2015 GSA Annual Meeting in Baltimore, Maryland, USA (1-4 November 2015)

Paper No. 22-6
Presentation Time: 9:20 AM


MARS, John C.1, ROBINSON Jr, Gilpin R.2, HAMMARSTROM, Jane M.3, LUDINGTON, Steve4, ZURCHER, Lukas5, FOLGER, Helen6, GETTINGS, Mark E.7, SOLANO, Federico8 and KRESS, Thomas6, (1)U.S. Geological Survey, Reston, VA 20192, (2)U.S. Geological Survey, 12201 Sunrise Valley Drive, Mail Stop 954, Reston, VA 20192, (3)U.S. Geological Survey, 954 National Center, Reston, VA 20192, (4)U.S. Geological Survey, Menlo Park, CA 94025, (5)United States Geological Survey, Tucson, AZ 85745, (6)USGS, Reston, VA 20192, (7)U.S. Geological Survey, 520 N. Park Ave. Rm 355, Tucson, AZ 85719, (8)US Geological Survey, 12201 Sunrise Valley Dr, MS 954, Reston, VA 20192-0001, jmars@usgs.gov

Remote sensing data have traditionally been used with geologic maps to define mineral exploration targets, but have not been extensively integrated into regional-scale mineral resource assessments. Geospatial and statistical techniques were used to apply Advanced Spaceborne Thermal Emission and Reflection Radiometer Data (ASTER) remote-sensing data as a new method to map porphyry copper mineral resource potential in the southwestern United States. Assessments of four permissive tracts for undiscovered porphyry copper deposits (Jurassic tract, Northwest (NW) Laramide tract, Southeast (SE) Laramide tract, and Tertiary tract) were delineated using ASTER remote sensing, geochemistry, gravity and magnetic, lithologic, and deposit and prospects data. All permissive tract data were compiled in a geographic information system (GIS). Using this GIS, we applied new geospatial-geostatistical techniques to form the basis of new quantitative methods for analysis and visualization of tract data.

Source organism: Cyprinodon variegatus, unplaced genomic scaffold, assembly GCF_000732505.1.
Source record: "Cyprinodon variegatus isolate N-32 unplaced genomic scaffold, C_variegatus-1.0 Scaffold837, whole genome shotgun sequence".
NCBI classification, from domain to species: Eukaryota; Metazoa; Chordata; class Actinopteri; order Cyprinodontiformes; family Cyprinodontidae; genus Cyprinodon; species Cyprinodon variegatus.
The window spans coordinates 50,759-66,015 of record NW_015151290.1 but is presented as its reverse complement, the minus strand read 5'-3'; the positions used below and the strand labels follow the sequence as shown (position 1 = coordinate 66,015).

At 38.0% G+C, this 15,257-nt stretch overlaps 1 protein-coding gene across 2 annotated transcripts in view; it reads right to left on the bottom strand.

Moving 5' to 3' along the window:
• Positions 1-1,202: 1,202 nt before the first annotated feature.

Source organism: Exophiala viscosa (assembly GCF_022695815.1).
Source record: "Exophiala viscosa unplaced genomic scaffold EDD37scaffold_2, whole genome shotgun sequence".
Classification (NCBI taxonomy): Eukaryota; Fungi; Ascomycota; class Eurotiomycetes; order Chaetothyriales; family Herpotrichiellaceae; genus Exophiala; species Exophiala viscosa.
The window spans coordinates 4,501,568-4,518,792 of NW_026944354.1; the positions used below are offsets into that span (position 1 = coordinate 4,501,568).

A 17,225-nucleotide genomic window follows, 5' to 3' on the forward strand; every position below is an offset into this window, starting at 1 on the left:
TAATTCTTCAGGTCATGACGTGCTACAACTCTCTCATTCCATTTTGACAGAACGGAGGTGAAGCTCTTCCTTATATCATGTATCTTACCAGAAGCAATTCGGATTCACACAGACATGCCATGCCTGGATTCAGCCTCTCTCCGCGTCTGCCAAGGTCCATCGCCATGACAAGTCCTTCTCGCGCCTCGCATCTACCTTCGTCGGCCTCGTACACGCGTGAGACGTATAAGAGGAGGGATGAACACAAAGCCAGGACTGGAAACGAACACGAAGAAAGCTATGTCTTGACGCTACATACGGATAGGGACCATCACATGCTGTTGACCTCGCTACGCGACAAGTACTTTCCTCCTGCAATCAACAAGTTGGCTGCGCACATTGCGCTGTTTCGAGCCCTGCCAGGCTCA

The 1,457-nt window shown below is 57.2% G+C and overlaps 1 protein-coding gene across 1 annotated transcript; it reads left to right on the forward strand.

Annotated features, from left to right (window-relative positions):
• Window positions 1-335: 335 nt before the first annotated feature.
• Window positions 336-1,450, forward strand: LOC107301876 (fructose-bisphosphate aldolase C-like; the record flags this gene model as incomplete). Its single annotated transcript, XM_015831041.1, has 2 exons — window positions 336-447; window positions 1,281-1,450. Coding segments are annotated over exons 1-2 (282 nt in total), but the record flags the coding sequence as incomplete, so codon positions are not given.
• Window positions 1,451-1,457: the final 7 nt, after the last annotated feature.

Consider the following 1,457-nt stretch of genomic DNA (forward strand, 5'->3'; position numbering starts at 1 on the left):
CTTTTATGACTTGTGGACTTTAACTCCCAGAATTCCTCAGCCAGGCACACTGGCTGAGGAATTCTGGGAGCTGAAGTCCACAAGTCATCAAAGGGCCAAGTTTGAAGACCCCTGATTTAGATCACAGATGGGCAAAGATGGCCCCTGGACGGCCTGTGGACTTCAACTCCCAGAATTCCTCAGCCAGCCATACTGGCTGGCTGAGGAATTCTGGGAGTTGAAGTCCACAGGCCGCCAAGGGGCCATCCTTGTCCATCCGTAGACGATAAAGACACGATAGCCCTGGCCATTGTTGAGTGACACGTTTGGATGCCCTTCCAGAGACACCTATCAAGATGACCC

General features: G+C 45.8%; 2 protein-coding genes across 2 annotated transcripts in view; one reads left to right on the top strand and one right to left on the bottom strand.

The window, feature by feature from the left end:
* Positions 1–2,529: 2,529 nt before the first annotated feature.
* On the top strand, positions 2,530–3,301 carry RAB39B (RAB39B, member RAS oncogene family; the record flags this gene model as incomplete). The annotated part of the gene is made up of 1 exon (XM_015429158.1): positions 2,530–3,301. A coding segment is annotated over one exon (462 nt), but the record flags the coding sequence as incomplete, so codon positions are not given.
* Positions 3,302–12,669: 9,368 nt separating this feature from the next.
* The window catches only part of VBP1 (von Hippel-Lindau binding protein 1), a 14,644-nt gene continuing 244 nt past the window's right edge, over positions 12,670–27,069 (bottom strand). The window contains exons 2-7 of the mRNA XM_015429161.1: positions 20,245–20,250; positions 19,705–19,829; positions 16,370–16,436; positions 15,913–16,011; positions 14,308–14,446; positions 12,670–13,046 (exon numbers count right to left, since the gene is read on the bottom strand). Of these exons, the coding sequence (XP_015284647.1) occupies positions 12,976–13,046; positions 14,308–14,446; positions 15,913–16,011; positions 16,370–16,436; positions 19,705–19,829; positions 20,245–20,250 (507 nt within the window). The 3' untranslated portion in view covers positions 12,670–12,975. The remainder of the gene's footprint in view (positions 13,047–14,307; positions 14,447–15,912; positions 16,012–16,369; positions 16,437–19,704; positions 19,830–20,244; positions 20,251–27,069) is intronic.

In previous assessment studies applying ASTER alteration mapping, sites that may be associated with porphyry copper mineralization based on a visual assessment of remotely sensed alteration types, patterns, and lithology were represented as point locations on a map. A more accurate, automated, method of compiling geometric properties and evaluating hydrothermal alteration sites using alteration areas (polygons) was developed for this study. Alteration density of argillic, phyllic, and propylitic units based on a 1 km diameter circle around each pixel was mapped using a low-pass filter. Alteration polygons were compiled from permissive lithologies for hosting porphyry copper deposits that contained alteration densities greater than 19%. Physical characteristics of each polygon were recorded and then ranked. Polygon scores were classified and color coded on maps in 3 groups, low (0-4), moderate (5-7) and high (8-22). In addition, alteration polygons that were not associated with known deposits or prospects were identified to signify an area that had potentially not been explored. The classified ASTER alteration polygons were particularly effective for showing areas of favorable alteration for porphyry copper deposits on regional scale tract maps.